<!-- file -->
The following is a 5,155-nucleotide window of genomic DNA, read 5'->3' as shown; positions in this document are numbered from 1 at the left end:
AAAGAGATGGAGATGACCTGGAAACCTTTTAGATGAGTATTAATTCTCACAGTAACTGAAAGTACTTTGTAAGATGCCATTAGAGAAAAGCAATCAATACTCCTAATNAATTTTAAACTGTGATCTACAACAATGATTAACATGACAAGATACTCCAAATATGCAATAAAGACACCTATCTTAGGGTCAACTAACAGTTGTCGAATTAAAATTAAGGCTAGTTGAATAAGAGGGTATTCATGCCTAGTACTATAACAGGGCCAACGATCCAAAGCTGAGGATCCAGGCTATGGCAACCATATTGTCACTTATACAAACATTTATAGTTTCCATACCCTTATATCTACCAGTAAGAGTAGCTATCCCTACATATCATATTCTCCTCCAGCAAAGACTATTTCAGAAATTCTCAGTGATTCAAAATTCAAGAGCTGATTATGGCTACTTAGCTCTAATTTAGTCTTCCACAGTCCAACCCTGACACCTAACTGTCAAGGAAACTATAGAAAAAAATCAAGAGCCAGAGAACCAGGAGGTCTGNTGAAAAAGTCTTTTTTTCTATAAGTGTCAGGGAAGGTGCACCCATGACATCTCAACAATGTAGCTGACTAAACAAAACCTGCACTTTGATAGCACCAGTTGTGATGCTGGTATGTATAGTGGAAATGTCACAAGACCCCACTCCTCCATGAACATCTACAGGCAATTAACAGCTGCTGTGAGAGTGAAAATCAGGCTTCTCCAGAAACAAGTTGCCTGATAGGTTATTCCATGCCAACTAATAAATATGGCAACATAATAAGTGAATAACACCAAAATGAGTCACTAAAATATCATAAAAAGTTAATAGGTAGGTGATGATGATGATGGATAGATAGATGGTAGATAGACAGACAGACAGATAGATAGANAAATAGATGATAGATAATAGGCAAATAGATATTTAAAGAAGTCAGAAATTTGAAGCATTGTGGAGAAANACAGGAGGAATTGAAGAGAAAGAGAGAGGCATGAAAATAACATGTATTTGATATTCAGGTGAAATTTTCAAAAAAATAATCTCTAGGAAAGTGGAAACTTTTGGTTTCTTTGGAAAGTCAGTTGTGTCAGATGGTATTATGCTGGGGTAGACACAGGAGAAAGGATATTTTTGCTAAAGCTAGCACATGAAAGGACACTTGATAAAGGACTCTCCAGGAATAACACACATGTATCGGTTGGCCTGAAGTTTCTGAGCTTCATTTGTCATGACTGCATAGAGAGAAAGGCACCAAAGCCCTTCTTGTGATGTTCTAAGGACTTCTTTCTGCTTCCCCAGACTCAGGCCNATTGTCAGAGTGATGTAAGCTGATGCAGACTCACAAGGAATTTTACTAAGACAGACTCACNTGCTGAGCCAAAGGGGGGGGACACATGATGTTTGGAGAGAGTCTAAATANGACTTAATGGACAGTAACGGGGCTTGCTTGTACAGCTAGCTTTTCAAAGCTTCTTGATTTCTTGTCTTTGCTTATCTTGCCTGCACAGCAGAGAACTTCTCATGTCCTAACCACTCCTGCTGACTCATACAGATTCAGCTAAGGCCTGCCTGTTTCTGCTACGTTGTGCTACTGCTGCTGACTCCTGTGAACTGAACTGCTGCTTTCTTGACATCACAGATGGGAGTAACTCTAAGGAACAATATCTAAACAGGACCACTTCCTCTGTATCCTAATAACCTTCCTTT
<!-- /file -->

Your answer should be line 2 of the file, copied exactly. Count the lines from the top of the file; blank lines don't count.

AAAGAGATGGAGATGACCTGGAAACCTTTTAGATGAGTATTAATTCTCACAGTAACTGAAAGTACTTTGTAAGATGCCATTAGAGAAAAGCAATCAATACTCCTAATNAATTTTAAACTGTGATCTACAACAATGATTAACATGACAAGATACTCCAAATATGCAATAAAGACACCTATCTTAGGGTCAACTAACAGTTGTCGAATTAAAATTAAGGCTAGTTGAATAAGAGGGTATTCATGCCTAGTACTATAACAGGGCCAACGATCCAAAGCTGAGGATCCAGGCTATGGCAACCATATTGTCACTTATACAAACATTTATAGTTTCCATACCCTTATATCTACCAGTAAGAGTAGCTATCCCTACATATCATATTCTCCTCCAGCAAAGACTATTTCAGAAATTCTCAGTGATTCAAAATTCAAGAGCTGATTATGGCTACTTAGCTCTAATTTAGTCTTCCACAGTCCAACCCTGACACCTAACTGTCAAGGAAACTATAGAAAAAAATCAAGAGCCAGAGAACCAGGAGGTCTGNTGAAAAAGTCTTTTTTTCTATAAGTGTCAGGGAAGGTGCACCCATGACATCTCAACAATGTAGCTGACTAAACAAAACCTGCACTTTGATAGCACCAGTTGTGATGCTGGTATGTATAGTGGAAATGTCACAAGACCCCACTCCTCCATGAACATCTACAGGCAATTAACAGCTGCTGTGAGAGTGAAAATCAGGCTTCTCCAGAAACAAGTTGCCTGATAGGTTATTCCATGCCAACTAATAAATATGGCAACATAATAAGTGAATAACACCAAAATGAGTCACTAAAATATCATAAAAAGTTAATAGGTAGGTGATGATGATGATGGATAGATAGATGGTAGATAGACAGACAGACAGATAGATAGANAAATAGATGATAGATAATAGGCAAATAGATATTTAAAGAAGTCAGAAATTTGAAGCATTGTGGAGAAANACAGGAGGAATTGAAGAGAAAGAGAGAGGCATGAAAATAACATGTATTTGATATTCAGGTGAAATTTTCAAAAAAATAATCTCTAGGAAAGTGGAAACTTTTGGTTTCTTTGGAAAGTCAGTTGTGTCAGATGGTATTATGCTGGGGTAGACACAGGAGAAAGGATATTTTTGCTAAAGCTAGCACATGAAAGGACACTTGATAAAGGACTCTCCAGGAATAACACACATGTATCGGTTGGCCTGAAGTTTCTGAGCTTCATTTGTCATGACTGCATAGAGAGAAAGGCACCAAAGCCCTTCTTGTGATGTTCTAAGGACTTCTTTCTGCTTCCCCAGACTCAGGCCNATTGTCAGAGTGATGTAAGCTGATGCAGACTCACAAGGAATTTTACTAAGACAGACTCACNTGCTGAGCCAAAGGGGGGGGACACATGATGTTTGGAGAGAGTCTAAATANGACTTAATGGACAGTAACGGGGCTTGCTTGTACAGCTAGCTTTTCAAAGCTTCTTGATTTCTTGTCTTTGCTTATCTTGCCTGCACAGCAGAGAACTTCTCATGTCCTAACCACTCCTGCTGACTCATACAGATTCAGCTAAGGCCTGCCTGTTTCTGCTACGTTGTGCTACTGCTGCTGACTCCTGTGAACTGAACTGCTGCTTTCTTGACATCACAGATGGGAGTAACTCTAAGGAACAATATCTAAACAGGACCACTTCCTCTGTATCCTAATAACCTTCCTTT